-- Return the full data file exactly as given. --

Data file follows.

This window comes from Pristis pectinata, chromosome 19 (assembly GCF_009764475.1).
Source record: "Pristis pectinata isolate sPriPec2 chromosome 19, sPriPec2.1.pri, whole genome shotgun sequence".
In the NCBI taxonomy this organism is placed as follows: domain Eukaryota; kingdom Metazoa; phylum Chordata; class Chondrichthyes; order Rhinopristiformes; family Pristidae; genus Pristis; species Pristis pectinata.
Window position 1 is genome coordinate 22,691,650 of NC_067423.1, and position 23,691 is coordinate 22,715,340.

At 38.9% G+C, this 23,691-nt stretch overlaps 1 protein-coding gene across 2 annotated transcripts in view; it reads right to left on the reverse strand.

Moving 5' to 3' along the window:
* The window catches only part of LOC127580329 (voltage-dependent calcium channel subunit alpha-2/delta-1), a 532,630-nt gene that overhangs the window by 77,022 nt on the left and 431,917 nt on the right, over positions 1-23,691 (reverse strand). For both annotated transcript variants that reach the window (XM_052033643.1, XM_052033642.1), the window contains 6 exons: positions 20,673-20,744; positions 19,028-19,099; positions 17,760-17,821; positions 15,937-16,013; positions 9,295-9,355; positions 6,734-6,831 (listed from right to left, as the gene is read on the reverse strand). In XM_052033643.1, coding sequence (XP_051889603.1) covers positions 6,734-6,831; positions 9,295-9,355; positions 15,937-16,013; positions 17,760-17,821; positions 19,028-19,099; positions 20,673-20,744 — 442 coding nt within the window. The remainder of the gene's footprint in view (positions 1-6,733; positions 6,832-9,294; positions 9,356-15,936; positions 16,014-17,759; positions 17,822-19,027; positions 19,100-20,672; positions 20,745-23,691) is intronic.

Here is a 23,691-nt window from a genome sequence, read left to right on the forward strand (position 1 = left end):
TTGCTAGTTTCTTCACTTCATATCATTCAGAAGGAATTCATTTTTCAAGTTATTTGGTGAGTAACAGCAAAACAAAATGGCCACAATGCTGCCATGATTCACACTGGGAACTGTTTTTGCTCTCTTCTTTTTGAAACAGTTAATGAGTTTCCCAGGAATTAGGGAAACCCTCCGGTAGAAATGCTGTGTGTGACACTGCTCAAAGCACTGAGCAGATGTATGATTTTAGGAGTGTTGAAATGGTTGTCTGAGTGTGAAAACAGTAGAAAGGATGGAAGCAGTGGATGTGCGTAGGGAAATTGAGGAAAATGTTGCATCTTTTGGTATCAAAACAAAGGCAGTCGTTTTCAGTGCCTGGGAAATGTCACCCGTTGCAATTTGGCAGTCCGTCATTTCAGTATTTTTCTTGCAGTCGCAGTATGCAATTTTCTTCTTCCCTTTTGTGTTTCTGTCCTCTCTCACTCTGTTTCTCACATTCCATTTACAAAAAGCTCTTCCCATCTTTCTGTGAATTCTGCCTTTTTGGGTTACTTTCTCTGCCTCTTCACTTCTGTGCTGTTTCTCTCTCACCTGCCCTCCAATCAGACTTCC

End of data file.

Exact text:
This window comes from Pristis pectinata, chromosome 19 (assembly GCF_009764475.1).
Source record: "Pristis pectinata isolate sPriPec2 chromosome 19, sPriPec2.1.pri, whole genome shotgun sequence".
In the NCBI taxonomy this organism is placed as follows: domain Eukaryota; kingdom Metazoa; phylum Chordata; class Chondrichthyes; order Rhinopristiformes; family Pristidae; genus Pristis; species Pristis pectinata.
Window position 1 is genome coordinate 22,691,650 of NC_067423.1, and position 23,691 is coordinate 22,715,340.

At 38.9% G+C, this 23,691-nt stretch overlaps 1 protein-coding gene across 2 annotated transcripts in view; it reads right to left on the reverse strand.

Moving 5' to 3' along the window:
* The window catches only part of LOC127580329 (voltage-dependent calcium channel subunit alpha-2/delta-1), a 532,630-nt gene that overhangs the window by 77,022 nt on the left and 431,917 nt on the right, over positions 1-23,691 (reverse strand). For both annotated transcript variants that reach the window (XM_052033643.1, XM_052033642.1), the window contains 6 exons: positions 20,673-20,744; positions 19,028-19,099; positions 17,760-17,821; positions 15,937-16,013; positions 9,295-9,355; positions 6,734-6,831 (listed from right to left, as the gene is read on the reverse strand). In XM_052033643.1, coding sequence (XP_051889603.1) covers positions 6,734-6,831; positions 9,295-9,355; positions 15,937-16,013; positions 17,760-17,821; positions 19,028-19,099; positions 20,673-20,744 — 442 coding nt within the window. The remainder of the gene's footprint in view (positions 1-6,733; positions 6,832-9,294; positions 9,356-15,936; positions 16,014-17,759; positions 17,822-19,027; positions 19,100-20,672; positions 20,745-23,691) is intronic.

Here is a 23,691-nt window from a genome sequence, read left to right on the forward strand (position 1 = left end):
TTGCTAGTTTCTTCACTTCATATCATTCAGAAGGAATTCATTTTTCAAGTTATTTGGTGAGTAACAGCAAAACAAAATGGCCACAATGCTGCCATGATTCACACTGGGAACTGTTTTTGCTCTCTTCTTTTTGAAACAGTTAATGAGTTTCCCAGGAATTAGGGAAACCCTCCGGTAGAAATGCTGTGTGTGACACTGCTCAAAGCACTGAGCAGATGTATGATTTTAGGAGTGTTGAAATGGTTGTCTGAGTGTGAAAACAGTAGAAAGGATGGAAGCAGTGGATGTGCGTAGGGAAATTGAGGAAAATGTTGCATCTTTTGGTATCAAAACAAAGGCAGTCGTTTTCAGTGCCTGGGAAATGTCACCCGTTGCAATTTGGCAGTCCGTCATTTCAGTATTTTTCTTGCAGTCGCAGTATGCAATTTTCTTCTTCCCTTTTGTGTTTCTGTCCTCTCTCACTCTGTTTCTCACATTCCATTTACAAAAAGCTCTTCCCATCTTTCTGTGAATTCTGCCTTTTTGGGTTACTTTCTCTGCCTCTTCACTTCTGTGCTGTTTCTCTCTCACCTGCCCTCCAATCAGACTTCC